The Xenon Thermo Jersey isn’t the most hi-tech article in the Gore lineup but it’s a sound everyday jersey that you can wear as either a mid-layer or an outer layer, depending on conditions.
The Xenon is made of two different types of fabric. The white panels are brush-backed polyester while the red material, which is used for the most exposed areas, is a little denser to keep more cold air out. It’s in no way windproof, but it does give you a bit of extra warmth. Both fabrics are highly breathable and you can open the front zip, which goes down to navel level, if you want to increase ventilation.
The cut is slim so there’s no fluttering about even when you crank the speed right up, and the fabrics are hugely stretchy so you get unrestricted movement. The arms are long enough to keep your wrists well covered and the collar is high, especially right at the front, so you won’t get any draughts down your neck either.
As usual with Gore, everything is neatly designed. The fact that the zip is only three-quarter length, for example, means you don’t get that rolling wave effect when you lean forward to the bars. It’s slightly less bulky than normal. You also get a flap behind the zip to stop the wind whistling through, the puller locks in place and doesn’t rattle, and a chinguard up top prevents scratching – little features that all add to the overall quality.
There are three pockets in the lower back, the tops of the side ones slightly angled for easier access, and an elasticated hem takes up any slack around the bottom. There’s a generous helping of reflectives too, making you noticeable in headlights at night.
Worn on top of base layer, the Xenon provides enough insulation for most autumn and spring temperatures and it doesn’t get easily soaked with sweat when you turn up the intensity. Quite the opposite, it shifts moisture well and dries super-fast.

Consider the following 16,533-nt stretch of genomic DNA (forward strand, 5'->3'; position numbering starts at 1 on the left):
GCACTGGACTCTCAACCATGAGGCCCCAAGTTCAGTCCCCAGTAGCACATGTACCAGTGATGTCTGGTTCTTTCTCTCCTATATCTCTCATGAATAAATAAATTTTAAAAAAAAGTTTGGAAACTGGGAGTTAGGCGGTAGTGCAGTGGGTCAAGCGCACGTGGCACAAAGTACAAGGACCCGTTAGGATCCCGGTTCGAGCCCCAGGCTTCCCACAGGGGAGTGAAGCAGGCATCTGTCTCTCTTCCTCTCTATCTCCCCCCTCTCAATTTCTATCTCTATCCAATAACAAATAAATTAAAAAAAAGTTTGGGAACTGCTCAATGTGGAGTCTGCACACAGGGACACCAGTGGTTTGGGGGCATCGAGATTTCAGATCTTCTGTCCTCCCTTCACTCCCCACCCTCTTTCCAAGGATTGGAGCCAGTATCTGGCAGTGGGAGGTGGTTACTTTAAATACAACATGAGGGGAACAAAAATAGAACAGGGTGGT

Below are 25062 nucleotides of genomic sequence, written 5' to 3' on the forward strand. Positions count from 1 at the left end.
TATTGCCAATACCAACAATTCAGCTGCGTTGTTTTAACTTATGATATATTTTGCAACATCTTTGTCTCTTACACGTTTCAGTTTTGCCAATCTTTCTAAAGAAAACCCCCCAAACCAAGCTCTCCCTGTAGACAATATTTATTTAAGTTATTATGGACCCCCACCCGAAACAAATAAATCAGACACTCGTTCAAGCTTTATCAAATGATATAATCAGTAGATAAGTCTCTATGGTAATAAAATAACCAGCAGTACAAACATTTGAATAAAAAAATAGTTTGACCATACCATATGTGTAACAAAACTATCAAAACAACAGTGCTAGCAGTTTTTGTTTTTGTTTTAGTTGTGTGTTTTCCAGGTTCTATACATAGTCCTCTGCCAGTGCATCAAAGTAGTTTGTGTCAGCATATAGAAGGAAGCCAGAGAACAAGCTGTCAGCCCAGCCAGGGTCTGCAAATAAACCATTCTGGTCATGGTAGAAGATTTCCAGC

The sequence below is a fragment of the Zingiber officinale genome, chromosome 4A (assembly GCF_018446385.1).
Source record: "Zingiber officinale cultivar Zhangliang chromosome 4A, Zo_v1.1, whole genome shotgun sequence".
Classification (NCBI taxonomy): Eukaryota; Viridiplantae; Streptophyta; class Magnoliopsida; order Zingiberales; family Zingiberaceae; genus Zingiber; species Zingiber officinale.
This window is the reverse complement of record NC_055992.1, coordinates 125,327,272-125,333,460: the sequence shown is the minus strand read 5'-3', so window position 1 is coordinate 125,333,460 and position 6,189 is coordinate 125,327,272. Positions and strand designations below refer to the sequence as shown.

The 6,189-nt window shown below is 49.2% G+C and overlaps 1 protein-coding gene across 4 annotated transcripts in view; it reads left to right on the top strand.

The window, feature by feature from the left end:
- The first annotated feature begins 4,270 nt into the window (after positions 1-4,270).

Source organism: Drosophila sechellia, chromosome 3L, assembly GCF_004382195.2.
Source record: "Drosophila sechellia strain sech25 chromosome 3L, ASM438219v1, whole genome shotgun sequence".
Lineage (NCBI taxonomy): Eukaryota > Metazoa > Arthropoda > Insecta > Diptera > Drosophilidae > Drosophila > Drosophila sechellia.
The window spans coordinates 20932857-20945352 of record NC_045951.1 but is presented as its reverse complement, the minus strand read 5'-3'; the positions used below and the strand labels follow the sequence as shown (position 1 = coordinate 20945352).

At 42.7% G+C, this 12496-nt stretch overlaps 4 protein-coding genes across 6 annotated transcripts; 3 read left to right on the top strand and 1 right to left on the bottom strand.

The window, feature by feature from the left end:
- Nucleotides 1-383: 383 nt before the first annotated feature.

It’s just as useful in the winter, when the lack of bulk makes this an effective mid-layer worn underneath a windproof. We’ve been using it alongside Gore’s own Oxygen softshell jacket for sub-zero rides and stayed warm and comfortable.
Weaknesses? We’re doubting the wisdom of white panels down the centre of the back – just where your rear wheel sprays all the gunk from the road if you don’t use mudguards. Fine if you live in Spain or Italy or somewhere else dry, not so good for typical UK conditions. As well as orange/white and black/white options, Gore do this jersey in all black too, which might make more sense.
Other than that, we’d have to say that the price is a little expensive, even though you’ll get plenty of use out of this jersey across three seasons.
High-quality, breathable jersey for use from autumn right through to the end of spring
road.cc test report
Make and model: Gore Bike Wear Xenon Thermo Jersey
Size tested: Large, medium
Tell us what the product is for, and who it's aimed at. What do the manufacturers say about it? How does that compare to your own feelings about it?
Gore Bike Wear say, "Roll on winter: with this warm cycling jersey, ambitious professionals and frequent cyclists are perfectly kitted out for the winter."
It depends on the individual, of course, as well as the temperature, but we'd say this is autumn/spring weight, and useful for winter when worn underneath some sort of windproof.
Did you enjoy using the product? Yes
Would you consider buying the product? Yes
Would you recommend the product to a friend? Yes
About the tester
Age: 40 Height: 190cm Weight: 74kg
I usually ride: My best bike is:
I've been riding for: Over 20 years I ride: Most days I would class myself as: Expert
I regularly do the following types of riding: time trialling, commuting, sportives, general fitness riding,
Mat has worked for loads of bike magazines over the past 20 years, and been editor of 220 Triathlon and Cycling Plus. He's been road.cc technical editor for seven years, testing bikes, fettling the latest kit, and trying out the most up-to-the-minute clothing. We send him off around the world to get all the news from launches and shows too. He has won his category in Ironman UK 70.3 and finished on the podium in both marathons he has run. Mat is a youthful 45-year-old Cambridge graduate who did a post-grad in magazine journalism, and he is a past winner of the Cycling Media Award for Specialist Online Writer.